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Forced Sex and Labor Trafficking Focus of Kentucky Awareness Efforts

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Polaris
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Kentucky Attorney General Andy Beshear is focusing attention on identifying and prosecuting those who take part in human trafficking. The attorney general joined industry and religious groups in Frankfort on Jan. 11 as part of the national Human Trafficking Awareness Day. The effort is to make people aware that men, women and children across the U.S., including some in Kentucky, are victims of forced sex and forced labor. 

From January through October of 2016, the National Human Trafficking Hotline got 261 calls from Kentucky. Of those, 56 cases of sex trafficking and 10 cases of forced labor trafficking were documented. Two cases were a combination of sex and labor trafficking, such as being forced to dance in a strip club and also forced to engage in commercial sex.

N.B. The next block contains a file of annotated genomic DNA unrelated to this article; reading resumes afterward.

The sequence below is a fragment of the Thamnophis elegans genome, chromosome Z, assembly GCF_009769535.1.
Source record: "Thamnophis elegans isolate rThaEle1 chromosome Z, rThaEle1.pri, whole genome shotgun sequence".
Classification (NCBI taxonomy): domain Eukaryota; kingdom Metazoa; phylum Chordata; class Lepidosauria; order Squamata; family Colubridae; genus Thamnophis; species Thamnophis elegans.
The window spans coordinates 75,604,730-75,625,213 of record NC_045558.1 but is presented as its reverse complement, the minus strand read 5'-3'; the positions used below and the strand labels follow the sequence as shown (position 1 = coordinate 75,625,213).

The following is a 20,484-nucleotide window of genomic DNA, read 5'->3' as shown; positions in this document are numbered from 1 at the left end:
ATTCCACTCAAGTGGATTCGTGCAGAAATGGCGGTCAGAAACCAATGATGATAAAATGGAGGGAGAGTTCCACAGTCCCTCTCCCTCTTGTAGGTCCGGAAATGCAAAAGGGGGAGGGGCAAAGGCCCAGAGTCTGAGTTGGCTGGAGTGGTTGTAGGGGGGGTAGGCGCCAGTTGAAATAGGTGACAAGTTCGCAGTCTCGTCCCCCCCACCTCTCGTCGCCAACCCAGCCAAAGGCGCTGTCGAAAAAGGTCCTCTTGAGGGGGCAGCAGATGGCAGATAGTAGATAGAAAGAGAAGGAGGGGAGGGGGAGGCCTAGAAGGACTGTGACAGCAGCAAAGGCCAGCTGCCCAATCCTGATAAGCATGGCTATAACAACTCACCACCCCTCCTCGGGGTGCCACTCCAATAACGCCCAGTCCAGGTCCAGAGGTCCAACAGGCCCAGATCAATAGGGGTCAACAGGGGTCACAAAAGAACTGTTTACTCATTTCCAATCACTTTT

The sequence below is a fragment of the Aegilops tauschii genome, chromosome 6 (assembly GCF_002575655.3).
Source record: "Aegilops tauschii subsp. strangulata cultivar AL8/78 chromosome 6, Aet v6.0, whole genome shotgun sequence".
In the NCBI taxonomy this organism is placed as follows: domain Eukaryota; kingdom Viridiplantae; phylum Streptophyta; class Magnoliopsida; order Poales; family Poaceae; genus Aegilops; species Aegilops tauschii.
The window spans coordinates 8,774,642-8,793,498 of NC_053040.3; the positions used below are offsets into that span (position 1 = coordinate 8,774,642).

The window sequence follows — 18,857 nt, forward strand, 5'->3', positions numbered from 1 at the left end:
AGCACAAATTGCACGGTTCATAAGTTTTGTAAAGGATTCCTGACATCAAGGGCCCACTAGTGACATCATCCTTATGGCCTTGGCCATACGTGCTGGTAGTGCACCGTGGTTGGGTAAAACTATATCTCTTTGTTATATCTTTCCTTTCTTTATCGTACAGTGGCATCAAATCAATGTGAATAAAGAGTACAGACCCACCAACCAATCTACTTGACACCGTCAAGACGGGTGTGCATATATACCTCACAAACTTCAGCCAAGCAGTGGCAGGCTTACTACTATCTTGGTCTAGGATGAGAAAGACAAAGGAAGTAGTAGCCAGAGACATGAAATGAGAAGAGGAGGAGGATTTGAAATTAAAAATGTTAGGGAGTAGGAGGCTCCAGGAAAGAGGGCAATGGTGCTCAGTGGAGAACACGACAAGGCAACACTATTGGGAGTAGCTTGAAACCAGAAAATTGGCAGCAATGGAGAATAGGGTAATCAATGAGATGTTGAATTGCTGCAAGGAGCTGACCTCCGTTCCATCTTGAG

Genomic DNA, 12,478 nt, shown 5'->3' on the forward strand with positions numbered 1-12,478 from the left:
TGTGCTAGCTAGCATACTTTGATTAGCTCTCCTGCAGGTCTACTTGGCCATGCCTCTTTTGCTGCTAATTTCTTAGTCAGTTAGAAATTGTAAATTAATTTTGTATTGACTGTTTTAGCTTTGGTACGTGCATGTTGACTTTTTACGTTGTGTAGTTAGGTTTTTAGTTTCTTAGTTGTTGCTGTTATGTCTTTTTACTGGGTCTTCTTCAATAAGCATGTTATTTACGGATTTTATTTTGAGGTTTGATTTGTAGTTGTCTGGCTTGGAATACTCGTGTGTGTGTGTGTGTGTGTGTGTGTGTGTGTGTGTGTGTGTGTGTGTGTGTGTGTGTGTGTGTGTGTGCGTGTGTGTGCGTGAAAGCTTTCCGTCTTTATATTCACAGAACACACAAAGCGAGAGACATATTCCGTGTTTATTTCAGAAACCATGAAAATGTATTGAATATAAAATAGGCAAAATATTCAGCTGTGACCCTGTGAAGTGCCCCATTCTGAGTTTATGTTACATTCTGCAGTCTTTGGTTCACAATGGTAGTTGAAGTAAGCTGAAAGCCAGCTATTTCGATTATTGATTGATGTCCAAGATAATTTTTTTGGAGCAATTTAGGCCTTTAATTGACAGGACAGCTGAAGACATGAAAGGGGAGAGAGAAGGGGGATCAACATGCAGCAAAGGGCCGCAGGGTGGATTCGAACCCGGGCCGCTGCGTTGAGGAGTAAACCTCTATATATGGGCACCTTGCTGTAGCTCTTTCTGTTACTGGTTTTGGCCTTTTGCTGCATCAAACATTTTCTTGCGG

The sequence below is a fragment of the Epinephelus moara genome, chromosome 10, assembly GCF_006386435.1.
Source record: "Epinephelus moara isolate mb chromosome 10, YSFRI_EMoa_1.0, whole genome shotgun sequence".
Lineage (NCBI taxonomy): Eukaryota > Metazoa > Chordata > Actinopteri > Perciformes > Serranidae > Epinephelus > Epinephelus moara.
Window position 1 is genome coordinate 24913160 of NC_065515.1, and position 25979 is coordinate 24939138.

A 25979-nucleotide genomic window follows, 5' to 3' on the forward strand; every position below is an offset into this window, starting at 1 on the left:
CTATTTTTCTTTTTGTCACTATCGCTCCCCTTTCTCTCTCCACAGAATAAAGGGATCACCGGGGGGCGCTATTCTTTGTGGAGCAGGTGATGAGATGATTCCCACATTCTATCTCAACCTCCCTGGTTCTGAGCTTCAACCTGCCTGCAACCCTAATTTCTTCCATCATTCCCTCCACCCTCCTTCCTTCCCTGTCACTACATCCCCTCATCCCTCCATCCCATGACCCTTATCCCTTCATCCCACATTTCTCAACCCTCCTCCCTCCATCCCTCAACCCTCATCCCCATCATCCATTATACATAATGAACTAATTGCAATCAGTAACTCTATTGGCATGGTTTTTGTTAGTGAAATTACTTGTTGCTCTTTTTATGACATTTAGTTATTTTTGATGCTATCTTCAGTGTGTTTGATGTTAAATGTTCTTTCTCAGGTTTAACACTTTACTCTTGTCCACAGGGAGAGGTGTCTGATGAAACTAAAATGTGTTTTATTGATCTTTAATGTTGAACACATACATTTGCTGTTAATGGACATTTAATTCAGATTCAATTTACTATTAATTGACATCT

Vanessa Chauhan is based in Frankfort and works with the national organization Polaris, which operates the hotline.

“We’ve seen young teenagers who may have just run away from home. We have seen adult women. We’ve seen elderly women,” said Chauhan.

Many of the calls were from people asking for information, some were from law enforcement and others from groups working to end domestic violence.

Since the hotline began in 2007, through October 2016, 24 calls came in from Hardin County, 10 were from Warren County, six from Barren County and five from Daviess County.

Groups taking part in the human trafficking awareness efforts include Truckers Against Trafficking, the Kentucky Hotel and Travel Industry, Catholic Charities of Louisville and the Kentucky Baptist Convention.

Rhonda Miller joined WKU Public Radio in 2015. She has worked as Gulf Coast reporter for Mississippi Public Broadcasting, where she won Associated Press, Edward R. Murrow and Green Eyeshade awards for stories on dead sea turtles, health and legal issues arising from the 2010 BP oil spill and homeless veterans.
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